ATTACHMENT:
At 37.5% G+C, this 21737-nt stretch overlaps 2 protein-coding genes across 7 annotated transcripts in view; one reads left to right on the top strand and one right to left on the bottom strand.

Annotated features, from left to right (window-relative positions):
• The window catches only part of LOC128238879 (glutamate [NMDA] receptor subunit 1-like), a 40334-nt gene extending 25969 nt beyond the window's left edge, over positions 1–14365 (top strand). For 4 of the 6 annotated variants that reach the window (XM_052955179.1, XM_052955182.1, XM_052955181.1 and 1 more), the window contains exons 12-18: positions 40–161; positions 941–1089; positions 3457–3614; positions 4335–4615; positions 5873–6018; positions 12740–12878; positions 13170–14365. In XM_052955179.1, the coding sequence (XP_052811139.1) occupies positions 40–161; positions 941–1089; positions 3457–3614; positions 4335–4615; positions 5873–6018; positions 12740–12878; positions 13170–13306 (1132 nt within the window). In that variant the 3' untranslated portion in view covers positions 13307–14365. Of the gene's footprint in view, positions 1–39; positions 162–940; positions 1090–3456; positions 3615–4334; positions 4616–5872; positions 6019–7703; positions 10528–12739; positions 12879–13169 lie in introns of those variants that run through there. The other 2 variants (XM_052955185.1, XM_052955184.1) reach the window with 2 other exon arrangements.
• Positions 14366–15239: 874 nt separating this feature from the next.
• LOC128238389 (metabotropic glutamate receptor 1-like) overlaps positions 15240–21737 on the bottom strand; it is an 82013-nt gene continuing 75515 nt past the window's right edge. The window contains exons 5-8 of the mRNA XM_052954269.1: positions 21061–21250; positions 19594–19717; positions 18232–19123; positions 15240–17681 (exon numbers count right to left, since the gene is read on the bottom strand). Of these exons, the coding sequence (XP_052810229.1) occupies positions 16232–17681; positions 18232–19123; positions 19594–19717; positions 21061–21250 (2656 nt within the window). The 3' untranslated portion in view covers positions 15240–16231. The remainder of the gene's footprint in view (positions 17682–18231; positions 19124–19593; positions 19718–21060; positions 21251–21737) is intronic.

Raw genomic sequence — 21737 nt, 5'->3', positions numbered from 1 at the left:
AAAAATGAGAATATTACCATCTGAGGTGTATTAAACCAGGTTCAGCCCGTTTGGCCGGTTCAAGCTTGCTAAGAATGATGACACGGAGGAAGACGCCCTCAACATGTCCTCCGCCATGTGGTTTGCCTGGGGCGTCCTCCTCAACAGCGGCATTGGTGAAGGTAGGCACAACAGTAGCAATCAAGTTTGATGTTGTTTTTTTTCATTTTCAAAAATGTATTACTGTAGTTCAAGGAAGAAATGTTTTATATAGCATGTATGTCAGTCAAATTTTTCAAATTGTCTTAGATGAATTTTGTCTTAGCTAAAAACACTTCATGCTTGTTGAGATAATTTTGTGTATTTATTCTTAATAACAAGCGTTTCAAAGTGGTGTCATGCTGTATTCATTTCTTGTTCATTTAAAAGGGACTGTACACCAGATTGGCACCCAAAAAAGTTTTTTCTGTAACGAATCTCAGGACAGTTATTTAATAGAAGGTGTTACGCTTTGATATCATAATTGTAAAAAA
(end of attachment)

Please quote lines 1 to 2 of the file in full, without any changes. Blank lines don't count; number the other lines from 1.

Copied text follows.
At 37.5% G+C, this 21737-nt stretch overlaps 2 protein-coding genes across 7 annotated transcripts in view; one reads left to right on the top strand and one right to left on the bottom strand.

Annotated features, from left to right (window-relative positions):